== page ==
When the camera pushes aperture to its maximum, it results in a shallow depth of field. This reduces how much of the scene will be in focus, depending where your actual focal point is.

For example, with an extremely shallow DOF, if your camera is focused on the model’s nose, his eyes will be out of focus.

So now I’m expected to keep track of exposure and three other factors?

Not exactly. You can adjust each setting yourself when your camera is in full Manual mode. But I rarely do this myself, as that is too much multitasking unless I’m staging a photo in a studio.

In more informal settings, you’ll prioritize either shutter speed or aperture. There’s not really an ISO-priority mode, but you can set that to Auto or to a specific number.

How difficult is it to manage exposure level and another setting?

It takes some practice and you’ll likely screw up many times, even as you get used to the motions of twiddling your camera’s controls while judging a scene.

But you’ll eventually figure out the general pattern. Before you walk into a situation, you’ll have your settings in place because you’ll have an idea of the kind of light to expect and exactly what you intend to capture in a given scene.

For example, this is what I do when I walk around at night:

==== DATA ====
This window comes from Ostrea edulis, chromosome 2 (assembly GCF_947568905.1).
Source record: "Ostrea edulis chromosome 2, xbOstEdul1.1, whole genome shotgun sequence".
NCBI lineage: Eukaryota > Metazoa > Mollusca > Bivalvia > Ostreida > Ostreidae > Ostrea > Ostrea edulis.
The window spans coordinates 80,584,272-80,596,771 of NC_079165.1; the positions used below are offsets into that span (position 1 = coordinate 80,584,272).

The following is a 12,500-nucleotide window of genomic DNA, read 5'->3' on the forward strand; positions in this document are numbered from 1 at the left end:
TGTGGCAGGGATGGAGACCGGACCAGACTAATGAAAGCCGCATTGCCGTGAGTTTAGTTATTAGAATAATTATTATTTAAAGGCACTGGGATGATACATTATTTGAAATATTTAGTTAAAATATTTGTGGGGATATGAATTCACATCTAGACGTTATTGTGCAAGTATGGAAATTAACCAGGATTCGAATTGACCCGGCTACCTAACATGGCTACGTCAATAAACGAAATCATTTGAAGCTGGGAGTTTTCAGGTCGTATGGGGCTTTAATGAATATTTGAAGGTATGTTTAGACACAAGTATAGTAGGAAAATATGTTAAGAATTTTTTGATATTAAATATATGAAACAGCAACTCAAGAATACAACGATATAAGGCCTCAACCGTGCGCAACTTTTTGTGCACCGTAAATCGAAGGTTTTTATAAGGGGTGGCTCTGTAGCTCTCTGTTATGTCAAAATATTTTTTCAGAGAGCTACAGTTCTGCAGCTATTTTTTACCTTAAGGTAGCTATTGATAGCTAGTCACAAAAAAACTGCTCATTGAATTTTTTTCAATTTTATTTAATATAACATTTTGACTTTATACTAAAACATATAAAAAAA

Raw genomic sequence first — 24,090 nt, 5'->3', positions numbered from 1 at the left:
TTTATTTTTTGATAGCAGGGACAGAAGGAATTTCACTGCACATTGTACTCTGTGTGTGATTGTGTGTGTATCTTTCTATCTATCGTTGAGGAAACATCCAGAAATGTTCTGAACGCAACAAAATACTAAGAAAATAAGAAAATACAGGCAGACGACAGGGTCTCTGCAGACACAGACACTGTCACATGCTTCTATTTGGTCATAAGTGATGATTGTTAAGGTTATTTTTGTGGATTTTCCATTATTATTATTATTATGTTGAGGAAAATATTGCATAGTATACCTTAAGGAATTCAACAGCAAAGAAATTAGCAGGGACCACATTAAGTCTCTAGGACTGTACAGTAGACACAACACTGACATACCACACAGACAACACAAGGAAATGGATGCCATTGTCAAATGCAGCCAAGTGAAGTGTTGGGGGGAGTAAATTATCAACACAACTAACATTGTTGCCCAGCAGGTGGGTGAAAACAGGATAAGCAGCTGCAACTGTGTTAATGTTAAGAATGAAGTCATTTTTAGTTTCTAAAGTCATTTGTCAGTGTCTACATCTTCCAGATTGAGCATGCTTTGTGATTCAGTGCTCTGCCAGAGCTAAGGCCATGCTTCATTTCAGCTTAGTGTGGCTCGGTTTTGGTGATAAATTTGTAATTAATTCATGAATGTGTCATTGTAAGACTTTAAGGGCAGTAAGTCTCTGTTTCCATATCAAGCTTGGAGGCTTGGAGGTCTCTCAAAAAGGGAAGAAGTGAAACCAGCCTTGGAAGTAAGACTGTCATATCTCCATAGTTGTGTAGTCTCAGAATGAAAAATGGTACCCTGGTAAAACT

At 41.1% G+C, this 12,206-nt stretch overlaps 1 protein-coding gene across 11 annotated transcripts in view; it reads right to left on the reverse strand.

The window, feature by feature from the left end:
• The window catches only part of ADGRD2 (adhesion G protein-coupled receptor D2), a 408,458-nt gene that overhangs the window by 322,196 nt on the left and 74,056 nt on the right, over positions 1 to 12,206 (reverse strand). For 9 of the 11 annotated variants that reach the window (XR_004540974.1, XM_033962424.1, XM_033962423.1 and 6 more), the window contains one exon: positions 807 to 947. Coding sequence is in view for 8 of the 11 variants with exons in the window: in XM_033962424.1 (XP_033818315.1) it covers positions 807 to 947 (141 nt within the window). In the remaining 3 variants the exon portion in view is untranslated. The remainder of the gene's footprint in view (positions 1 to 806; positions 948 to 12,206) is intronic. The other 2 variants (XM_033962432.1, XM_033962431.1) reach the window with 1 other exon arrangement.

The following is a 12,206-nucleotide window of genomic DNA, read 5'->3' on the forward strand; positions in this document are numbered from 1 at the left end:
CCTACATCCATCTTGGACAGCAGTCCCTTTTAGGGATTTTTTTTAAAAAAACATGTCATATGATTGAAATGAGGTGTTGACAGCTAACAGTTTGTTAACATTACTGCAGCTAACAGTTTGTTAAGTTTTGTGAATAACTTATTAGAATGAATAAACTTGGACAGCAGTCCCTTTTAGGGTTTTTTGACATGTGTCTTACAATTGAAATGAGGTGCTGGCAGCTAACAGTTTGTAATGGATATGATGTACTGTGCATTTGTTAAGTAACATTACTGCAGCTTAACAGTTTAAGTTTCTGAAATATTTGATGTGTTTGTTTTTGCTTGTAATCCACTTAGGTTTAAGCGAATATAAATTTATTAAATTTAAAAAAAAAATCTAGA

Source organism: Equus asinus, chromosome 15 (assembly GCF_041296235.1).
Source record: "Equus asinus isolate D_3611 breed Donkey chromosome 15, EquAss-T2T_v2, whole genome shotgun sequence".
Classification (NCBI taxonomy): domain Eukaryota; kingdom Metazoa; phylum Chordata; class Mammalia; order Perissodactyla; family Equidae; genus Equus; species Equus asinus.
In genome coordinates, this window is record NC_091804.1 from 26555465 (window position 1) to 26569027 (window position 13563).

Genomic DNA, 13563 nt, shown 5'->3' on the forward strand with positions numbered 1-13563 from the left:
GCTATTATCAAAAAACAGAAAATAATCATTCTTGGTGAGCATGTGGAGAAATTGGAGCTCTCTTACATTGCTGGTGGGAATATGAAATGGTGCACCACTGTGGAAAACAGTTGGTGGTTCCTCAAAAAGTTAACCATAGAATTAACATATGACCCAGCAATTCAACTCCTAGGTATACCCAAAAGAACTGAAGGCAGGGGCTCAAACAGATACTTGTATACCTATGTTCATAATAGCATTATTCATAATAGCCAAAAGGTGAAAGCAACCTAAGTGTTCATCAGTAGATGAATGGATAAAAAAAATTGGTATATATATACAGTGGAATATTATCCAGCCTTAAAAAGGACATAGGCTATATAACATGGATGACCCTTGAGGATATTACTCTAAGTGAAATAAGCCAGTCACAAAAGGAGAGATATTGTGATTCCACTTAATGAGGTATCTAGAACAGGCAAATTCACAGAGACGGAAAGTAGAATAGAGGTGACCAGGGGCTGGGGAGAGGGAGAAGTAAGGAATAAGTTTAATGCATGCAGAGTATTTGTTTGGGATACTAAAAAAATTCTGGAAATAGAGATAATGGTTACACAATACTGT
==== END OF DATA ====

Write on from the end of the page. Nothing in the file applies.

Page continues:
I know beforehand that I won’t be using my flash. So I’ll be looking for objects that are illuminated – or silhouetted against – artificial light sources.

  1. I set my exposure value to -1. As I explained in the underexposing, I like emphasizing the available light sources and keeping the rest of the scene in shadows.
  2. I set my camera to shutter priority mode.
  3. I set the shutter speed value to 1/40th of a second. This is because I know I can control my body’s movements enough to prevent the kind of camera shake that ruins a photo.
  4. I set the ISO to 1600 because my camera’s sensor can produce a clean enough, printable photo at that level.

This leaves the camera to handle the aperture. Which is fine with me, because there’s not much artistic freedom I have with aperture, which has a hard, physical lutimit (largely dictated by how many thousands of dollars you’ve spent on your lens).

Plus, even if aperture could be pushed to the same extreme as shutter speed and ISO, the negative consequences aren’t that bad. Ergo, that’s why it’s generally safe to let the camera handle aperture.

  • Exposure value: 0
  • Shutter speed: 1/60
  • F number: 2.8
  • Iso: 1600
  • Focal length: 24.0 mm
  • Flash used: Off, Did not fire
View on Flickr Taken with Canon EOS 5D Mark II / EF24-70mm f/2.8L USM on Dec 26, 2010 at 10:30 PM
The snow was so bad one year that it was piling up underground in the subways. Given the speed of trains as they enter the station, it’s important to be able to specify a shutter speed to capture a sharp image. If it were left to the camera’s judgment, it would slow the speed down to an untenable rate, given the darkness of the subway,

This leaves me to think focus on shutter speed – hence, the term ”shutter priority mode.” If there is a lot of light in the night scene, the camera will bump up the aperture. However, I can bump up shutter speed instead (causing the camera to tamp down on aperture) – e.g. from 1/40s to 1/100s – because I care mostly about having a unblurred subject.